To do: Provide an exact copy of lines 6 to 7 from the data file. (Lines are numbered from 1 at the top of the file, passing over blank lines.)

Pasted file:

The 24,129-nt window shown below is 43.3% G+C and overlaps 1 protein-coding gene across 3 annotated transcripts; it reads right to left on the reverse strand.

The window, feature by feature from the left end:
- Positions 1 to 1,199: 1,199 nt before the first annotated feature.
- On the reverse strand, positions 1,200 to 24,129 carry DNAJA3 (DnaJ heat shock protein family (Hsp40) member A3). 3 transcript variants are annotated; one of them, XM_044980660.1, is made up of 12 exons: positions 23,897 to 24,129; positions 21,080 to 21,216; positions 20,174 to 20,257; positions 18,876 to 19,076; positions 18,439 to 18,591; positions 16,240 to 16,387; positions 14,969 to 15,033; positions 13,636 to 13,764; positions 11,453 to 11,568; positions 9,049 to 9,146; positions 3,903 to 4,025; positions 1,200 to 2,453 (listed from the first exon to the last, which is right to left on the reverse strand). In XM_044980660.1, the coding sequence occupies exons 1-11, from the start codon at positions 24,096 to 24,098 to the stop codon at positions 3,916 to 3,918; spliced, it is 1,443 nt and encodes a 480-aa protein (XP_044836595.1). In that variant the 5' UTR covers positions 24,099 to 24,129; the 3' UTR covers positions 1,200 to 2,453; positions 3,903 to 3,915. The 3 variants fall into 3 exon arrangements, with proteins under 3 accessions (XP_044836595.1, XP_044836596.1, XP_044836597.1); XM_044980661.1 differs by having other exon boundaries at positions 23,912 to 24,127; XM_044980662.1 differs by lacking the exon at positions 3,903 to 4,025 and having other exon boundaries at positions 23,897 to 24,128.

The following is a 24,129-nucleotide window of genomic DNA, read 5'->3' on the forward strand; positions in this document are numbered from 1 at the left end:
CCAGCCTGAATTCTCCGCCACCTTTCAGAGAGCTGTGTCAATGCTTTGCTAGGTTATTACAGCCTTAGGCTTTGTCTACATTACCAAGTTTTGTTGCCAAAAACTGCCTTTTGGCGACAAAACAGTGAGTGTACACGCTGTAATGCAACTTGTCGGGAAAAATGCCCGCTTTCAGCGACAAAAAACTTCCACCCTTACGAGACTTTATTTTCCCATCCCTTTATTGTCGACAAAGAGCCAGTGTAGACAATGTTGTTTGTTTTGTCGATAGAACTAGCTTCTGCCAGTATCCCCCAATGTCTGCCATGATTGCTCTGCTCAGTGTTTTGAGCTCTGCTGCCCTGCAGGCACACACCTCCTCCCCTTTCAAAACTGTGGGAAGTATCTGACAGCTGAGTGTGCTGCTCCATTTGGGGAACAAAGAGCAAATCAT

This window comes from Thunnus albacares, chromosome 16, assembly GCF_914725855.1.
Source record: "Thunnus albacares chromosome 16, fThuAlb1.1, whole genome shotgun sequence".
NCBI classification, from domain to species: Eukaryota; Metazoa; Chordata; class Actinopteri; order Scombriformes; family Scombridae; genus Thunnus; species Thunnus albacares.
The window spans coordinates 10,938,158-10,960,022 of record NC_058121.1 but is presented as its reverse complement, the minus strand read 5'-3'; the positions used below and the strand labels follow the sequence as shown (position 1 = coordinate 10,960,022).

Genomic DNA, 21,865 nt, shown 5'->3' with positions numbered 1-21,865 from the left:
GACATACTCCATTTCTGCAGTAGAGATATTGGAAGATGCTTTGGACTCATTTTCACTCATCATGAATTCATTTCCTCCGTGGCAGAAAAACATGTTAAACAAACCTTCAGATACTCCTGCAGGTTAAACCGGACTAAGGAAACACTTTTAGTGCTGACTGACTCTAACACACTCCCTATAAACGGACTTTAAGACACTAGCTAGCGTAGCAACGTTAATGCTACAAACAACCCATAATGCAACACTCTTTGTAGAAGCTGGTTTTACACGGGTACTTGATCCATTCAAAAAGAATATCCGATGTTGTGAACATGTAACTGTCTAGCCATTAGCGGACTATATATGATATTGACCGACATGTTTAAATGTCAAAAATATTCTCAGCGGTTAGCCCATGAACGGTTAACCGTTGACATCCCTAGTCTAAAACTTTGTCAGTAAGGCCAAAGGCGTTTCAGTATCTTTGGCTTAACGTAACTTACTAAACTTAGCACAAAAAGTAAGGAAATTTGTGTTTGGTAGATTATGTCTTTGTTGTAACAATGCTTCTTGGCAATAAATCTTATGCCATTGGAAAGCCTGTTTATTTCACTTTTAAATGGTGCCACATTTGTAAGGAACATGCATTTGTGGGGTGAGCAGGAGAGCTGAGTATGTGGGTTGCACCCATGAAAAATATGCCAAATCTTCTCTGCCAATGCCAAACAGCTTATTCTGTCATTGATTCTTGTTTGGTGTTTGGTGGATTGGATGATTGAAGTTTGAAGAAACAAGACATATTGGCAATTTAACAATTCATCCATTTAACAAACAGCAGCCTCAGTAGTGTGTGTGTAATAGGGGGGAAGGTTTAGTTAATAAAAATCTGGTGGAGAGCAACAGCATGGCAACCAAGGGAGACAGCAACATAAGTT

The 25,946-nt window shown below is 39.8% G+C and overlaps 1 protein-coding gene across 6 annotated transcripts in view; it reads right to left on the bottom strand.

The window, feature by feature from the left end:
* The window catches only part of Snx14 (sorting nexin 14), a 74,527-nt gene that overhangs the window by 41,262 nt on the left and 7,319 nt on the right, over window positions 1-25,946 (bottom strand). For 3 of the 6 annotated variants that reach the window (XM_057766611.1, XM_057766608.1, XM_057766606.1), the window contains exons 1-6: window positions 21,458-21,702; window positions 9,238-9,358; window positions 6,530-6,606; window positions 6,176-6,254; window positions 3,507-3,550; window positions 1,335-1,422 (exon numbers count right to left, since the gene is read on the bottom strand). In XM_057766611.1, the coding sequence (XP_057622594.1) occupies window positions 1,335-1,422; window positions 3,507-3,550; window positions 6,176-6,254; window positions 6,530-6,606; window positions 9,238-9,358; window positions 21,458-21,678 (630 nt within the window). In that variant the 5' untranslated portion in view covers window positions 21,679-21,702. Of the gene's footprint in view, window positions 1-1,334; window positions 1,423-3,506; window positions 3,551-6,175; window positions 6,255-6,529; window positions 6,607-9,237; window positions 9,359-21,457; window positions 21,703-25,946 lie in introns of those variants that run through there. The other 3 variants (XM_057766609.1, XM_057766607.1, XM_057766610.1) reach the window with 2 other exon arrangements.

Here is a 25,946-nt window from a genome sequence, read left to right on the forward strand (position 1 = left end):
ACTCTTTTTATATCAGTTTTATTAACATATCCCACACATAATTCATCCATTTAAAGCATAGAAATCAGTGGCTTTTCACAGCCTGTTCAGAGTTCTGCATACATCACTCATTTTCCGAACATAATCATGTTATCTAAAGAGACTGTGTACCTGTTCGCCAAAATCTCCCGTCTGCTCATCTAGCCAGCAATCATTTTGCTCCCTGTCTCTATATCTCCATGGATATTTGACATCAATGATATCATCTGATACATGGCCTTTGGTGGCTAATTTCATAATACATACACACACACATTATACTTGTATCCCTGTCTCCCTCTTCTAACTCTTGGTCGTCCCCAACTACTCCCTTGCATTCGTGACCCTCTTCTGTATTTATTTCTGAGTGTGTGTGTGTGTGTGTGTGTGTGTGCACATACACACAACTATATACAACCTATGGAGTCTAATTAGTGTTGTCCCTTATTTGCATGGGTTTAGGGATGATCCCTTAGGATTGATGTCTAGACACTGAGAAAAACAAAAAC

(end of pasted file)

CCAGCCTGAATTCTCCGCCACCTTTCAGAGAGCTGTGTCAATGCTTTGCTAGGTTATTACAGCCTTAGGCTTTGTCTACATTACCAAGTTTTGTTGCCAAAAACTGCCTTTTGGCGACAAAACAGTGAGTGTACACGCTGTAATGCAACTTGTCGGGAAAAATGCCCGCTTTCAGCGACAAAAAACTTCCACCCTTACGAGACTTTATTTTCCCATCCCTTTATTGTCGACAAAGAGCCAGTGTAGACAATGTTGTTTGTTTTGTCGATAGAACTAGCTTCTGCCAGTATCCCCCAATGTCTGCCATGATTGCTCTGCTCAGTGTTTTGAGCTCTGCTGCCCTGCAGGCACACACCTCCTCCCCTTTCAAAACTGTGGGAAGTATCTGACAGCTGAGTGTGCTGCTCCATTTGGGGAACAAAGAGCAAATCAT

This window comes from Thunnus albacares, chromosome 16, assembly GCF_914725855.1.